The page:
Naperville Sun

Suspect in Naperville rape/murder case that went unsolved for nearly 50 years found dead in jail cell


Barry Lee Whelpley, the man charged with the 1972 sexual assault and murder of a 15-year-old Naperville girl, has died in the Will County jail while awaiting trial.

Whelpley, 79, was found unresponsive in his cell about 6:30 a.m. Friday, and efforts to revive him were unsuccessful, said Kathy Hoffmeyer, spokeswoman for the Will County Sheriff’s Office. An autopsy was to be conducted Saturday, but it’s believed he died of natural causes, she said.

“As far as I know, there were no signs that it was (anything but a natural death),” Hoffmeyer said. “It appears that he just died in his sleep.”

Julie Ann Hanson was sexually assaulted and stabbed to death in Naperville in July 1972. Police arrested Barry Lee Whelpley in 2021 and charged him with first-degree murder.

Will County States Attorney / HANDOUT

Julie Ann Hanson was sexually assaulted and stabbed to death in Naperville in July 1972. Police arrested Barry Lee Whelpley in 2021 and charged him with first-degree murder.

The death will be investigated by the Will/Grundy Major Crimes Task Force, as required by state law, she said. Whelpley was alone in the cell, and Hoffmeyer said she was not aware of any previous health problems.

Whelpley had been held at the jail since his June 2021 arrest at his Mounds View, Minnesota, home for the July 7, 1972, murder of Julie Ann Hanson, whose body was found in a cornfield a day after she was reported missing by her family. She had been stabbed 36 times, officials said.

Whelpley, a 1964 Naperville Community High School graduate, was 27 at the time Hanson was killed and lived less than a mile from the teen’s home, police said. However, he was not arrested until DNA evidence linked him to the case.

Since being taken into custody, Whelpley has been in court numerous times as his lawyers fought to suppress statements he made to police while they executed a warrant to search the suburban St. Paul home the retired welder shared with his wife before. Those comments were ruled to be inadmissable because he had not yet been arrested or read his Miranda rights but in a decision made earlier this past week, comments he made at a Minnesota police station following his arrest were allowed.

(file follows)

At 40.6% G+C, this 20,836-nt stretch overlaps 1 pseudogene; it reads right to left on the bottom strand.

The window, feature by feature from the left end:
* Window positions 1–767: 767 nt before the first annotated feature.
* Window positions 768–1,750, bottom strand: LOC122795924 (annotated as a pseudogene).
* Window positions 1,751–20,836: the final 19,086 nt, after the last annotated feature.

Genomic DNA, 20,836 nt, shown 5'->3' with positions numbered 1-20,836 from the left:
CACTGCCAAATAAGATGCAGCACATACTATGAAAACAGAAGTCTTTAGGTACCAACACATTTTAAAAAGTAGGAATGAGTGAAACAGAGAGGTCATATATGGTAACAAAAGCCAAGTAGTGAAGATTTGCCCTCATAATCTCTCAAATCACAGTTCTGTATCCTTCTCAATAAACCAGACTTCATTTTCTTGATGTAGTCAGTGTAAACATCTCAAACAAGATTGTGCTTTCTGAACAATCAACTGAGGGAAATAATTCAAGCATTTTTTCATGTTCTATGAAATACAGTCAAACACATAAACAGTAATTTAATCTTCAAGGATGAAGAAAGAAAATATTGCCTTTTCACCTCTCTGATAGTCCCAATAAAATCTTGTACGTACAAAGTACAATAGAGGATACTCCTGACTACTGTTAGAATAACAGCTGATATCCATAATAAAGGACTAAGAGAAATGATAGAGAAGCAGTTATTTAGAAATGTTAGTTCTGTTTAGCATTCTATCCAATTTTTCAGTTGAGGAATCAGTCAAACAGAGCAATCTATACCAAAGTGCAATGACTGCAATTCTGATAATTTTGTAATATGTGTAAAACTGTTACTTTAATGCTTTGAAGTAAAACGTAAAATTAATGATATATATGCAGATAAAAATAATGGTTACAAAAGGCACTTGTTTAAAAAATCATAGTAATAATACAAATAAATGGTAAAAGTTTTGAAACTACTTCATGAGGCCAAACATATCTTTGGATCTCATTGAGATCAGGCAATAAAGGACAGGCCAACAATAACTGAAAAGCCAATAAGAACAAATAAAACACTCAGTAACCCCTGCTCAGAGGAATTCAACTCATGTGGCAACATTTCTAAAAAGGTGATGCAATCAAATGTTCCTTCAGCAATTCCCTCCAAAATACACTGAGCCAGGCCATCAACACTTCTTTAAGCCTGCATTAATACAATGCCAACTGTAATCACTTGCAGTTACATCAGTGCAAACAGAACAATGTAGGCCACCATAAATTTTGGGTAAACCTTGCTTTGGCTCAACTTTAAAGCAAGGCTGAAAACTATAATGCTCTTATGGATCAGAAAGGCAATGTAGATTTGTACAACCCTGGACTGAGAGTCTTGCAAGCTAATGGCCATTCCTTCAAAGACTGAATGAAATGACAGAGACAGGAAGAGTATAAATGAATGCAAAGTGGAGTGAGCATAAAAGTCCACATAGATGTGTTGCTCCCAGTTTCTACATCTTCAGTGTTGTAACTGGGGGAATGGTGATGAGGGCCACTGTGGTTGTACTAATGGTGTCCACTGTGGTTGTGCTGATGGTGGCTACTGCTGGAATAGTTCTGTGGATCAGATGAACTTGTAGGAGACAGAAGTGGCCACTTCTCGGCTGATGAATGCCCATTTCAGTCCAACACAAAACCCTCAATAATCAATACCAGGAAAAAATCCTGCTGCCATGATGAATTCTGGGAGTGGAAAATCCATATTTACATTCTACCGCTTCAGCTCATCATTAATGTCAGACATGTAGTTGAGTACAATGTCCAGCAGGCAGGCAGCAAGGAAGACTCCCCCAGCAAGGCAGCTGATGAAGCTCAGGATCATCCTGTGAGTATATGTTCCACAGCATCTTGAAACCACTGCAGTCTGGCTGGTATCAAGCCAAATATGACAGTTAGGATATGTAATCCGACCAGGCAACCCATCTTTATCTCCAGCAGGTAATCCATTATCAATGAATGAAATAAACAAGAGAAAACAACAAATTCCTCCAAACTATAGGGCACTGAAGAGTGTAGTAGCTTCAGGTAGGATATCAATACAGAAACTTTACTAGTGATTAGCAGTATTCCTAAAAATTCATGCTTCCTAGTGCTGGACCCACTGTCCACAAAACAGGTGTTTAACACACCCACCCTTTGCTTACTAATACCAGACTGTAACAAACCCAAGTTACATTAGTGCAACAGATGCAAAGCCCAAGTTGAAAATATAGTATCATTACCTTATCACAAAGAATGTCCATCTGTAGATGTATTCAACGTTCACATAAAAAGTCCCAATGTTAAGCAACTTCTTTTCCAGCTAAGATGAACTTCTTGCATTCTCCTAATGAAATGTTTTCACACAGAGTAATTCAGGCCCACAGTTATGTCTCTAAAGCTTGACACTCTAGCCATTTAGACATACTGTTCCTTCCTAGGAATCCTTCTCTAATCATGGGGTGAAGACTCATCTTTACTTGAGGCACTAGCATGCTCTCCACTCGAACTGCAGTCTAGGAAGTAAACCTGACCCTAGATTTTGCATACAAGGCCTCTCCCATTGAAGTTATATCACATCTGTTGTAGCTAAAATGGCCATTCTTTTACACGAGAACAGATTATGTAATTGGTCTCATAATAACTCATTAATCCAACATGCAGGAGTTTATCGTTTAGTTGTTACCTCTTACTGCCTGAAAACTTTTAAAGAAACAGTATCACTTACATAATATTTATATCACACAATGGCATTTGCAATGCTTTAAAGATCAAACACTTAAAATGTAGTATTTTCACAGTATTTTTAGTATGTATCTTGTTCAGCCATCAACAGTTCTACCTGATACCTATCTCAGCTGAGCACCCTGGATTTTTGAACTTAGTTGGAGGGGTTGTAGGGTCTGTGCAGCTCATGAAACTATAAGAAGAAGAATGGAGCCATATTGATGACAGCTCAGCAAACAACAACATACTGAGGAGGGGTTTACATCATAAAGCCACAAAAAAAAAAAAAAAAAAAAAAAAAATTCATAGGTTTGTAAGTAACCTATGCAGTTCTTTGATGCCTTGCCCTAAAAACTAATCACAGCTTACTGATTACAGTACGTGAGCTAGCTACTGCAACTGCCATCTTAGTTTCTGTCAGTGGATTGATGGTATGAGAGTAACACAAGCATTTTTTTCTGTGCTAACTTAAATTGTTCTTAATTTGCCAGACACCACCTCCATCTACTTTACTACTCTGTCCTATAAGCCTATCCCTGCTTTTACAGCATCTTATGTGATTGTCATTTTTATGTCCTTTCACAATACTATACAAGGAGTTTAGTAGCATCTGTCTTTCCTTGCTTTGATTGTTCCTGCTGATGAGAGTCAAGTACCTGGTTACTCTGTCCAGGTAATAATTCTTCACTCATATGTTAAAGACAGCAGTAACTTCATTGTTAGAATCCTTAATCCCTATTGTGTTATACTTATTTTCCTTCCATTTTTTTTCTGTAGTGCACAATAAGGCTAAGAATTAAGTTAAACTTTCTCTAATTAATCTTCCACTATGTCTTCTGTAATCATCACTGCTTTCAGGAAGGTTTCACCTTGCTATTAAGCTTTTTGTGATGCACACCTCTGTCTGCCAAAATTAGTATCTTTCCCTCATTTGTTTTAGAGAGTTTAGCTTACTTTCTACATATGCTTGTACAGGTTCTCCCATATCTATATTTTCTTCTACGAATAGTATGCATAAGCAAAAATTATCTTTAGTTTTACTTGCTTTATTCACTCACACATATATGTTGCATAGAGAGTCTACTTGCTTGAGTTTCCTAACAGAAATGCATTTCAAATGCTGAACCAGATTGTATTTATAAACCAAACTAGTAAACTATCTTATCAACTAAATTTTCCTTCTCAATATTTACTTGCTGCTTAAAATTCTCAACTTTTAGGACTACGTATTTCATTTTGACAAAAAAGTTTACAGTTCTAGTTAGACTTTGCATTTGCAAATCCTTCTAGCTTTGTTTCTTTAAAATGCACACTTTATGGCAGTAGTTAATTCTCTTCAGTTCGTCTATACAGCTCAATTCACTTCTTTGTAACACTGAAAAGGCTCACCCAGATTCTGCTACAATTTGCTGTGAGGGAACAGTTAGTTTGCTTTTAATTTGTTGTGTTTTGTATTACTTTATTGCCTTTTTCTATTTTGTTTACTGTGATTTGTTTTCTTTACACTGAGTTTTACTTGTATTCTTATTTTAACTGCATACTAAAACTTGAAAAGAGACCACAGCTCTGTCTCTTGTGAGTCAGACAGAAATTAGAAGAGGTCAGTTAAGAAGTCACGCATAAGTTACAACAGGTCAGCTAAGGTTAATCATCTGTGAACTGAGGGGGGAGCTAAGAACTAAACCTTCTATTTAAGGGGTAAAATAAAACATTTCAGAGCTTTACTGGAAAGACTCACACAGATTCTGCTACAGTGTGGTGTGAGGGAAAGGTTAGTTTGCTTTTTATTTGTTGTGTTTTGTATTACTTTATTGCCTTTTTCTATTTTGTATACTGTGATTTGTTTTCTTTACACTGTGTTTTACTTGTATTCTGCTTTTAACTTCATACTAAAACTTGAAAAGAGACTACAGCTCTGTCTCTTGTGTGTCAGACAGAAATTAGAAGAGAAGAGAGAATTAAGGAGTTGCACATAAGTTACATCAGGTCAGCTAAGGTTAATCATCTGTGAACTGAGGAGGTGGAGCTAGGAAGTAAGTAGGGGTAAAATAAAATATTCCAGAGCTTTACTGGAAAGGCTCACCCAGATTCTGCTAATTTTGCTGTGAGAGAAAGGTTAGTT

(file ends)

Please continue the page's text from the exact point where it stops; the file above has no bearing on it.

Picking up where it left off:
Until Whelpley was charged, the Hanson case was one of Naperville’s oldest unsolved murders and one that stayed on the radar for then-Police Chief Robert Marshall.

“This brutal crime haunted our community many, many, many years. It hit the community, very hard,” Marshall said at the news conference announcing the arrest. “This young girl, 15 years old, left her home in Naperville and never returned.”

Naperville was a much smaller town in 1972, with a population of about 23,000 people. Hanson was a high school girl who borrowed her 12-year-old brother’s bicycle to go for a ride and didn’t return home, her body found a day later abandoned in a ditch off 87th Street in what was then a rural farm area less than a mile east of Modaff Road in Will County.

The case remained unsolved until technological advancements in DNA and genetic genealogy allowed detectives to have private labs do sophisticated testing and genetic analysis on evidence collected in the case, police said in 2021.

One of the companies they worked with was Identifinders International in California. Company founder Colleen Fitzpatrick said at the time of Whelpley’s arrest that she initially spoke to Naperville police in 2019 about the case and eventually found a way to test the DNA they had, which had degraded.

The company uses a database in which users voluntarily upload their DNA for analysis and research. Fitzpatrick said. The database’s original purpose was for genealogy research but now it’s been expanded to help law enforcement solve cases, she said in 2021.

In the Whelpley case, Identifinders compared the DNA from the case to samples in their database and pulled up matches of what they call “DNA cousins,” or matches from distant relatives who may or may not even know Whelpley, she said.

From there, they used public records, obituaries, newspaper archives and other sources to build out family trees and eventually zone in on a main suspect, she said.

Naperville police also worked with the HudsonAlpha Lab in Huntsville, Alabama, a biotech company that provides genomic testing, analysis and interpretation.

Hanson’s parents and a brother died before Whelpley was charged with the murder, but two siblings were alive at the time of the arrest. They declined to be interviewed but issued a statement at the time saying they were thankful an arrest had finally been made.

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Karen Sorensen , 2024-02-10 18:20:01

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